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Pentagon's invasion plan is "pretty far along"
Preparing more horrors for Iraq

By Nicole Colson | July 12, 2002 | Page 2

U.S. PLANS for another full-scale assault on Iraq are at an advanced stage, according to press reports last week.

After giving the CIA the green light in June to "remove" Saddam Hussein--meaning to assassinate him--the Bush administration has the Pentagon at work planning more horrors for a country that the U.S. military reduced to a "pre-industrial state" during the 1991 Gulf War. "Right now, we're at the stage of conceptual thinking and brainstorming," a Pentagon official told the New York Times. "We're pretty far along."

According to the Times, the current plan calls for an invasion involving 250,000 marines and other soldiers. Some news reports claimed that U.S. military "advisers" and Special Forces troops had already been deployed in Jordan to lay the groundwork for a future attack.

The Times report said that the ground invasion would be preceded by waves of air assaults by U.S. warplanes based in as many as eight nearby countries. In fact, the air force has been stockpiling weapons, ammunition and spare parts at bases in both the U.S. and the Middle East. "We don't know when or where the next contingency will be, but we want to fill up the stock bins," said Gen. Lester Lyles.

In other words, the question isn't if the U.S. will find an excuse to attack, but when.

One possible justification is Iraq's refusal to allow United Nations (UN) weapons inspectors back into Iraq. UN General Secretary Kofi Annan failed to get Iraq's agreement to this proposal at talks on July 5--because he refused to provide assurances that devastating UN sanctions would finally be lifted or that the U.S. wouldn't be allowed to use inspectors as spies, as it has in the past.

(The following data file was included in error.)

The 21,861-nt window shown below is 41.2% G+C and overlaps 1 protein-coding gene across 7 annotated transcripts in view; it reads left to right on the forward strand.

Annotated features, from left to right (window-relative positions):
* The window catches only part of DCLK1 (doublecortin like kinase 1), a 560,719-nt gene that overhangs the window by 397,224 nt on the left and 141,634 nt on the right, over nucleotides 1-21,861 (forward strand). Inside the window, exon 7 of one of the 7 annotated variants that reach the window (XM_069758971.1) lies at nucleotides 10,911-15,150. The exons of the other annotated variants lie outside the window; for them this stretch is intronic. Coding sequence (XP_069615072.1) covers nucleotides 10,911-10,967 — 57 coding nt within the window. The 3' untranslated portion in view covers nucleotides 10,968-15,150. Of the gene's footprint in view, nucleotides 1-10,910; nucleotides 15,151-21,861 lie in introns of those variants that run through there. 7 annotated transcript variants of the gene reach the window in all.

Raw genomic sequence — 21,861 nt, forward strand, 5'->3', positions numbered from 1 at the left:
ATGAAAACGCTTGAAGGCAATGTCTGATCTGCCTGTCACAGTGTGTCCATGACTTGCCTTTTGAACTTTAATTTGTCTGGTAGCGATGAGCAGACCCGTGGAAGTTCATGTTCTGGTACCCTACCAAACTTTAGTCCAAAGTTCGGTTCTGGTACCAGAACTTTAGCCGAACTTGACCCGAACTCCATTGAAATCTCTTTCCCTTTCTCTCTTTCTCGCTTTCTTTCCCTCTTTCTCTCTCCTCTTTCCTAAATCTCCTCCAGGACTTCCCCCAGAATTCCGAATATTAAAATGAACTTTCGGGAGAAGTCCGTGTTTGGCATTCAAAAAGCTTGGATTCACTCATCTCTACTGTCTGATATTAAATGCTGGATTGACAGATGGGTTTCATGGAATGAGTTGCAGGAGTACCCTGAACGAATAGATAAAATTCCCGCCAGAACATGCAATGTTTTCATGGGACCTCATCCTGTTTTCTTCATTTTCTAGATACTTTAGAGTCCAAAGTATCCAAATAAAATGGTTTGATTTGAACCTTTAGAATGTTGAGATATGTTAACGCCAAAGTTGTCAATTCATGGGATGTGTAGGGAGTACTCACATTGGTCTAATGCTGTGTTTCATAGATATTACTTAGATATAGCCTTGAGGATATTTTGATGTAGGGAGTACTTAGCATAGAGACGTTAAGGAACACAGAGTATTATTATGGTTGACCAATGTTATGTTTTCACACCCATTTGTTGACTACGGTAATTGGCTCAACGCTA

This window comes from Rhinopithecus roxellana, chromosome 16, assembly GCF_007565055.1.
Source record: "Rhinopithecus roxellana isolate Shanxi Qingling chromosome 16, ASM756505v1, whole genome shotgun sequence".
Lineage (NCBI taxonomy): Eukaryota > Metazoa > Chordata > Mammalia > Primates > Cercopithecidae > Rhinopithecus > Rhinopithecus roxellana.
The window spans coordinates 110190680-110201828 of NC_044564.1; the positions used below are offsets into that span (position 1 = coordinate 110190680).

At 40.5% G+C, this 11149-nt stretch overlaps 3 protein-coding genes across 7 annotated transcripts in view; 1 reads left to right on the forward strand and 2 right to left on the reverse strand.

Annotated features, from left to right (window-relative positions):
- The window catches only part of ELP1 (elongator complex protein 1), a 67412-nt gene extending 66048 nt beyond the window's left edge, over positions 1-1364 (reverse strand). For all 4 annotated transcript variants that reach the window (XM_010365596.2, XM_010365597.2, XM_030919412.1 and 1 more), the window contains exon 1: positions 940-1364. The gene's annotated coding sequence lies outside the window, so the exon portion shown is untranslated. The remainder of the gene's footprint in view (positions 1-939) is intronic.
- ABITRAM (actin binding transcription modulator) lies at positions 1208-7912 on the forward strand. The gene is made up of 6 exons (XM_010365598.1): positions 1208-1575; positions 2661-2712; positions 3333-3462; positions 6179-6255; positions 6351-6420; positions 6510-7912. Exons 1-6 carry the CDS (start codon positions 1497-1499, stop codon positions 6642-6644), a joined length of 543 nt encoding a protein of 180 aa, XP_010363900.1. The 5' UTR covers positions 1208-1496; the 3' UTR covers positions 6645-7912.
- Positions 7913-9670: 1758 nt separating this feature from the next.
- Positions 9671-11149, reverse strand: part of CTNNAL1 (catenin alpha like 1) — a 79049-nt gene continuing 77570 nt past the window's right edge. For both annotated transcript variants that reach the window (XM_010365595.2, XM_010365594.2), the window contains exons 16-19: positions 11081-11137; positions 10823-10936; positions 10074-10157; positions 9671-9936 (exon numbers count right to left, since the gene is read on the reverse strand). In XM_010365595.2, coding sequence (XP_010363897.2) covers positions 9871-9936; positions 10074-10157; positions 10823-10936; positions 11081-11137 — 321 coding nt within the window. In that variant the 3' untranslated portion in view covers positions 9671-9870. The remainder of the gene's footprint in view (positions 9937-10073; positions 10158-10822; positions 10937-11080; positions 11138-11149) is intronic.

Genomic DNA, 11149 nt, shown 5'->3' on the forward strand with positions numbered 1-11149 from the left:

But even if Annan comes up with an agreement, the U.S. government isn't likely to put off its war plans. The Bush gang wants to make it clear that it will organize a "regime change" in any country in the world that steps out of line.

Iraq has been reduced to one of the poorest countries in the world by more than a decade of war and sanctions. "Until May of 2002, the total value of all food, medicines, education, sanitation, agricultural and infrastructure supplies that have arrived in Iraq has amounted to $175 per person a year, or less than 49 cents a day," wrote Hans von Sponeck, the former UN humanitarian coordinator for Iraq who quit in protest. "This has made postwar reconstruction impossible and ensured mass unemployment and continuing deterioration of schools, health centers and transportation."

Washington's war makers are preparing to impose even more horrors on the Iraqi people.

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